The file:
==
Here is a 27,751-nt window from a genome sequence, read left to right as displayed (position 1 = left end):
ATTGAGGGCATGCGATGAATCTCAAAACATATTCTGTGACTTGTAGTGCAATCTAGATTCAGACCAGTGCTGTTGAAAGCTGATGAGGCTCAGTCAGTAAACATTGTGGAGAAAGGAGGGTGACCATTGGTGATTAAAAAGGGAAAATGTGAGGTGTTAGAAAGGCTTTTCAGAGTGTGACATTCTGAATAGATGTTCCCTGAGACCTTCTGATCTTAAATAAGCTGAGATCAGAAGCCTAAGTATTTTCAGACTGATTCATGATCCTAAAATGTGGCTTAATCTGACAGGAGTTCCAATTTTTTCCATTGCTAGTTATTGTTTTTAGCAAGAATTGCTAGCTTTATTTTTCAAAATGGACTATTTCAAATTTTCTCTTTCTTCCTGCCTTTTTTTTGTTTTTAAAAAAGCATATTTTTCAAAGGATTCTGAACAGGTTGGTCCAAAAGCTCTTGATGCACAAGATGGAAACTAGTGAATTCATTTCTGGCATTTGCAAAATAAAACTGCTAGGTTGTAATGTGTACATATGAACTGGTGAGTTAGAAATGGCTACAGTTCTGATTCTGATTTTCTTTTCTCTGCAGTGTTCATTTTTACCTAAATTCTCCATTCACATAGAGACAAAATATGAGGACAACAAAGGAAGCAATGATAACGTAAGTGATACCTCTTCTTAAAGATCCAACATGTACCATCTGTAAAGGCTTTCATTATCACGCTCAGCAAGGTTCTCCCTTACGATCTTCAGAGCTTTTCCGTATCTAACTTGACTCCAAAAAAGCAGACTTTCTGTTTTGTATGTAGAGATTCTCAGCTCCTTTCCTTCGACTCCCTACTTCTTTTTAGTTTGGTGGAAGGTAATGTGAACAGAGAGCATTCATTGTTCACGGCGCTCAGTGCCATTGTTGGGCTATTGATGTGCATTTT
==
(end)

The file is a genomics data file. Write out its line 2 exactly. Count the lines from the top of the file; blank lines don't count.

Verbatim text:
ATTGAGGGCATGCGATGAATCTCAAAACATATTCTGTGACTTGTAGTGCAATCTAGATTCAGACCAGTGCTGTTGAAAGCTGATGAGGCTCAGTCAGTAAACATTGTGGAGAAAGGAGGGTGACCATTGGTGATTAAAAAGGGAAAATGTGAGGTGTTAGAAAGGCTTTTCAGAGTGTGACATTCTGAATAGATGTTCCCTGAGACCTTCTGATCTTAAATAAGCTGAGATCAGAAGCCTAAGTATTTTCAGACTGATTCATGATCCTAAAATGTGGCTTAATCTGACAGGAGTTCCAATTTTTTCCATTGCTAGTTATTGTTTTTAGCAAGAATTGCTAGCTTTATTTTTCAAAATGGACTATTTCAAATTTTCTCTTTCTTCCTGCCTTTTTTTTGTTTTTAAAAAAGCATATTTTTCAAAGGATTCTGAACAGGTTGGTCCAAAAGCTCTTGATGCACAAGATGGAAACTAGTGAATTCATTTCTGGCATTTGCAAAATAAAACTGCTAGGTTGTAATGTGTACATATGAACTGGTGAGTTAGAAATGGCTACAGTTCTGATTCTGATTTTCTTTTCTCTGCAGTGTTCATTTTTACCTAAATTCTCCATTCACATAGAGACAAAATATGAGGACAACAAAGGAAGCAATGATAACGTAAGTGATACCTCTTCTTAAAGATCCAACATGTACCATCTGTAAAGGCTTTCATTATCACGCTCAGCAAGGTTCTCCCTTACGATCTTCAGAGCTTTTCCGTATCTAACTTGACTCCAAAAAAGCAGACTTTCTGTTTTGTATGTAGAGATTCTCAGCTCCTTTCCTTCGACTCCCTACTTCTTTTTAGTTTGGTGGAAGGTAATGTGAACAGAGAGCATTCATTGTTCACGGCGCTCAGTGCCATTGTTGGGCTATTGATGTGCATTTT